Skeptophilia (skep-to-fil-i-a) (n.) - the love of logical thought, skepticism, and thinking critically. Being an exploration of the applications of skeptical thinking to the world at large, with periodic excursions into linguistics, music, politics, cryptozoology, and why people keep seeing the face of Jesus on grilled cheese sandwiches.

Monday, October 22, 2012

Homeopathy goes to Haiti

Well, in today's contribution from the I Despair For Humanity Department, we have a report in courtesy of Sharon Hill's wonderful site Doubtful News that a group called "Homeopaths Without Borders" is going to Haiti.

At first, I thought that (despite Hill's outstanding reputation for veracity) this couldn't possibly be real.  But no, sad to say, Homeopaths Without Borders does exist, and on their website (here) they describe their most recent project:
Homeopaths Without Borders (HWB) staff and volunteers are busy preparing for the organization’s final trip in 2012 to Haiti. Leaving on November 4, this team will fulfill two missions during a two-week stay. HWB Education Director, Karen Allen and Executive Director Holly Manoogian will be joined by Marina Braun, CCH and Mikael Manoogian.

First, the team will be in Port-au-Prince to complete the final session of the Fundamentals Program—a foundational curriculum in homeopathic therapeutics incorporating theoretical and clinical training. Fifteen students are preparing to complete their requirements for graduation at the end of the week.

The second part of the mission brings the team to Belle Anse for the first of four week-long trainings in the Fundamentals Program. In Belle Anse, they will join Bekert Descollines of Belle Anse Timoun Family School, who has convened the 30 students for the course.
Words cannot convey how outraged I am about this.

Homeopathy is, pure and simple, quackery.  When you take a homeopathic "remedy" you are consuming either a sugar pill or else pure water, depending on whether it's in solid or liquid form.  The process of serial dilution used in creating these "remedies" removes every last potentially bioactive molecule, and there is nothing left but the carrier -- generally either lactose or water.  (For a wonderful summary of the scientific impossibility of homeopathic claims, go here.)

Unconvinced?  Here's a list of people who have died while under the care of homeopaths, most from disorders that would have been treatable had they been given standard medical care.   Note that they include a number of children.  Pets aren't immune to this kind of neglect, either; just last week, a woman in Britain was fined £1000 and banned from keeping animals for three years after courts heard how she refused to give anything but homeopathic "remedies" to two dogs with advanced mange.  (One of the dogs was ill enough that it had to be euthanized.)  [Source]

And now, these people are going to spread their foolish, counterfactual nonsense to Haiti.  And train others in how to use their useless "remedies."  Bad enough that they push these "remedies" on people in places like the USA, the UK, and Australia; given our access to information, and good public education systems, there is an argument to be made that it's our fault if we fall prey to these snake oil salesmen.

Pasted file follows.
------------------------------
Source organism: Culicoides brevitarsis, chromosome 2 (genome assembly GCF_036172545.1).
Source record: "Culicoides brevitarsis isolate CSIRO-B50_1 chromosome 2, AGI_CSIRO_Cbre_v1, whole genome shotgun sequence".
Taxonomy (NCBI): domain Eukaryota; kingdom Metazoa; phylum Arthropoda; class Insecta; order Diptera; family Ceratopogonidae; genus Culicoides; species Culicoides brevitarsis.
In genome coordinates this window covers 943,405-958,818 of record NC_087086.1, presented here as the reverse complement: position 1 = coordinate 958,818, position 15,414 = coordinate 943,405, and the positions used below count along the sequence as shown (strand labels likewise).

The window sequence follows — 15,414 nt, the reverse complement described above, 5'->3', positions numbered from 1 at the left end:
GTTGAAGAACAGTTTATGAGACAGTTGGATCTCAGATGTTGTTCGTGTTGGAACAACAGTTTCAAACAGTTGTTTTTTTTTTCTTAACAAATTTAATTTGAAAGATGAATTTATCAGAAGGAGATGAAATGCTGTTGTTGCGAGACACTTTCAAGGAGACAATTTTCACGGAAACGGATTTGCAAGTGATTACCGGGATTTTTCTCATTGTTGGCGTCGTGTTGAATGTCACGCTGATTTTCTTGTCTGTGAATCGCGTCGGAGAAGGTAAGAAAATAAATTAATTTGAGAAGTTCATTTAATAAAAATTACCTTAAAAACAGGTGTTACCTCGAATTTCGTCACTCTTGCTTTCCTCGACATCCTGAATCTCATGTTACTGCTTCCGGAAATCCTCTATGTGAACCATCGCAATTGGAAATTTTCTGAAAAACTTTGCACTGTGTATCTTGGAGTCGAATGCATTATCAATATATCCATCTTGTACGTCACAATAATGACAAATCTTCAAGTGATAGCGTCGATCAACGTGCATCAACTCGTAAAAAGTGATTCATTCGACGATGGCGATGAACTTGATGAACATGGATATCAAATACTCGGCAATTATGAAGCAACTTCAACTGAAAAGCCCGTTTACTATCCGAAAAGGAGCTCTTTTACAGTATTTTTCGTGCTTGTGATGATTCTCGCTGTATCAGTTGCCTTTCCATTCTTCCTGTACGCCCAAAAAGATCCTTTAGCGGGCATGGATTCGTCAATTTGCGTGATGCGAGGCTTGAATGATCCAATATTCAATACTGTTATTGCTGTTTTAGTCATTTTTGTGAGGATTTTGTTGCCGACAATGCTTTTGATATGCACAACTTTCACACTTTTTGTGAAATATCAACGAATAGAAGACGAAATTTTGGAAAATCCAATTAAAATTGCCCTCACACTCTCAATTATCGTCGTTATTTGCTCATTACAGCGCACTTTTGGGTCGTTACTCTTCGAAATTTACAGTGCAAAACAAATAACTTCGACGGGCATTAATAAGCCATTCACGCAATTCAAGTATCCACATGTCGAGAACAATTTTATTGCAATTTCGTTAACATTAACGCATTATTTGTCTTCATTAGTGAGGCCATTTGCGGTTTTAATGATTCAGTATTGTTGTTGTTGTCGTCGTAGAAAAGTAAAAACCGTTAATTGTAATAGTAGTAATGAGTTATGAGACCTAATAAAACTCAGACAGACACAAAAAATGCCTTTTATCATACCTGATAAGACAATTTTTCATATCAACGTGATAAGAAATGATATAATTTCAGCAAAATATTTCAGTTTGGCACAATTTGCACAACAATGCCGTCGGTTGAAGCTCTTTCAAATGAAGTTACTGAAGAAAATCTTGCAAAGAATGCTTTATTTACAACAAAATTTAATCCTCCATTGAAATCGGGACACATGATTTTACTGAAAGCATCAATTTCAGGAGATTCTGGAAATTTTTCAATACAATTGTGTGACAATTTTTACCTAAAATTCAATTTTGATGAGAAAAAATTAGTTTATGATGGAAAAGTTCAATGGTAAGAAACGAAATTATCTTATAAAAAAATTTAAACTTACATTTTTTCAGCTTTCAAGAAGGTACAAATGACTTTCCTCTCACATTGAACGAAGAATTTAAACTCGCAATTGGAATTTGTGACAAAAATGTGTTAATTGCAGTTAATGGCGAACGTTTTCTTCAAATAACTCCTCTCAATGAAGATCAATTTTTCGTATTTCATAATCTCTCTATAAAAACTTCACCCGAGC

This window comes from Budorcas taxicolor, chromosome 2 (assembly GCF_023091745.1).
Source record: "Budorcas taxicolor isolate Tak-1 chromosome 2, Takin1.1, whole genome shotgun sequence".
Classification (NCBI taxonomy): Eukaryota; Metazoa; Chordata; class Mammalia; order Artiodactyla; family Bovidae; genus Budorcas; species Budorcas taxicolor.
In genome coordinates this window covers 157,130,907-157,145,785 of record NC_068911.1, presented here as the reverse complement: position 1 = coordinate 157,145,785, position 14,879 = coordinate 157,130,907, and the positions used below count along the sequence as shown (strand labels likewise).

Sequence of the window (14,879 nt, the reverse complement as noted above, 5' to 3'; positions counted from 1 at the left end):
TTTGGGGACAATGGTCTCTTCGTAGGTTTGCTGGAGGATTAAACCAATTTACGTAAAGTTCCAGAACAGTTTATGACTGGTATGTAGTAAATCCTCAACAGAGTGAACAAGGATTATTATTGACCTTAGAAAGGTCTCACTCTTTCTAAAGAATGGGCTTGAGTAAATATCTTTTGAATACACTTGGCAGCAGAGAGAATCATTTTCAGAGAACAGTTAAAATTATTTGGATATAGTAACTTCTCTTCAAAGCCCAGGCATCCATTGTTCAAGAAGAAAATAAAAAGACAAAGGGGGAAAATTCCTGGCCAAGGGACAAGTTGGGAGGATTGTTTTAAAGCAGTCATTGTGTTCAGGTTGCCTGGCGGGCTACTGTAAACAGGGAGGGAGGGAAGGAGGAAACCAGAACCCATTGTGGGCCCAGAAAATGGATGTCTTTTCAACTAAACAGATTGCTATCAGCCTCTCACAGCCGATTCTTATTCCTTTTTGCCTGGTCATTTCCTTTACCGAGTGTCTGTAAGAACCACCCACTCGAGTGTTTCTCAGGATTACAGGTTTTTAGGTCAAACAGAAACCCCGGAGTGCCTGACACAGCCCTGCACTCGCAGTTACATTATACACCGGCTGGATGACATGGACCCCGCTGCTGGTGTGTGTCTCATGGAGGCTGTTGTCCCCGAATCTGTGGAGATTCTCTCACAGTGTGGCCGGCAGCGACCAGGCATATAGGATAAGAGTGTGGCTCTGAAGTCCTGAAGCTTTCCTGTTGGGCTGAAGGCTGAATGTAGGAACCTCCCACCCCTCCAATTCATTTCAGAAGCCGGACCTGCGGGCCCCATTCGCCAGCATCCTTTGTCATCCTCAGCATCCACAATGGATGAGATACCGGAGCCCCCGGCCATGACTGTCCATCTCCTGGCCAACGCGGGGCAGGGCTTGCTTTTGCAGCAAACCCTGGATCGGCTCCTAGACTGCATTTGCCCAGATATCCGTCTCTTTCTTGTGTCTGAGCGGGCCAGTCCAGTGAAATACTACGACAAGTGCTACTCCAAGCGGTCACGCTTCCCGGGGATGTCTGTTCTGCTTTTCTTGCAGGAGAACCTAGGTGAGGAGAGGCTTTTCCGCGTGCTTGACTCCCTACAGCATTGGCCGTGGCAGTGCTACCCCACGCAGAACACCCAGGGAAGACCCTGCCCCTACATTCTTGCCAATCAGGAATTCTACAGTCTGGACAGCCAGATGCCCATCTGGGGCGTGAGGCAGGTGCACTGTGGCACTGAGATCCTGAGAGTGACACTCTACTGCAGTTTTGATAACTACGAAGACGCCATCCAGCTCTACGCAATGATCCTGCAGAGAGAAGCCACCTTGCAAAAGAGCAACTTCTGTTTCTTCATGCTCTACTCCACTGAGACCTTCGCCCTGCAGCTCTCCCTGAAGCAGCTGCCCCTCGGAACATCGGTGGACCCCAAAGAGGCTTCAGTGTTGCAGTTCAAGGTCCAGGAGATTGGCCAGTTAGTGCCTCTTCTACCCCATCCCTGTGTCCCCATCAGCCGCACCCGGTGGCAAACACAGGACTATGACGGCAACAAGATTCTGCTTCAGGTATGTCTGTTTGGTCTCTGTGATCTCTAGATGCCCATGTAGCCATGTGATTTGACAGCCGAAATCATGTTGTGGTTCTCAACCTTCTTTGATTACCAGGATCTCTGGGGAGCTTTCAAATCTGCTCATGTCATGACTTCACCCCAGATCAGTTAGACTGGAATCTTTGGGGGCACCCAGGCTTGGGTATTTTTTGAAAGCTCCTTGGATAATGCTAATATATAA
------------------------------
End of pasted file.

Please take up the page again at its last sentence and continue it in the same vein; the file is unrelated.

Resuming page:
But don't places like Haiti have enough problems, what with natural disasters, some of the highest poverty levels in the world, lack of access to clean food and water, and lack of access to standard medical care?  Now, what we have on top of that is people from "Homeopaths Without Borders" coming in, and convincing sick Haitians that all they need to do is to take "potentiated remedies imprinted with the vibrations of the biological molecules that were present" (if you don't believe that this is what they're claiming, check out this article from Natural News).  And talking Haitian doctors and nurses into doing the same thing for their patients.  If this doesn't constitute the encouragement of medical neglect, I don't know what does.

It may well be that the "Homeopaths Without Borders" sincerely believe that they are doing the right thing.  So did the parents of Gloria Thomas, age 9 months, whose father gave her homeopathic remedies instead of an antibiotic when she contracted a skin infection.  She died.  So did the homeopath who told 55-year-old Jacqueline Alderslade that her asthma medication was contributing to her asthma, to stop taking her medication and to take a "remedy" instead.  She died after an asthma attack that almost certainly would have responded to conventional treatment.  So did the homeopath who told 52-year-old diabetic Russell Jenkins to treat a cut on his foot with honey instead of an antibiotic salve.  The wound became gangrenous, his foot had to be amputated, and he died shortly thereafter of blood sepsis.

Getting the picture?

It doesn't matter whether they think they're doing the right thing.  It doesn't matter that they claim that science is blind, that we skeptics are ignoring all of the vibrations and potentiations and whatnot because we're closed-minded.  It doesn't matter if they claim that controlled studies show that homeopathy works.  The fact is, there has not been a single reputable controlled study that has shown homeopathic "remedies" to have any effect at all beyond one: the placebo effect.  And the people who are spreading this nonsense to Haiti should be turned away at the borders.


  1. To quote Tim Minchin, from the song "Storm" (which I highly recommend you watch on youtube):

    "You know what they call alternative medicine that's been proven to work?


    1. Minchin is one of my heroes... and "Storm" should win an award.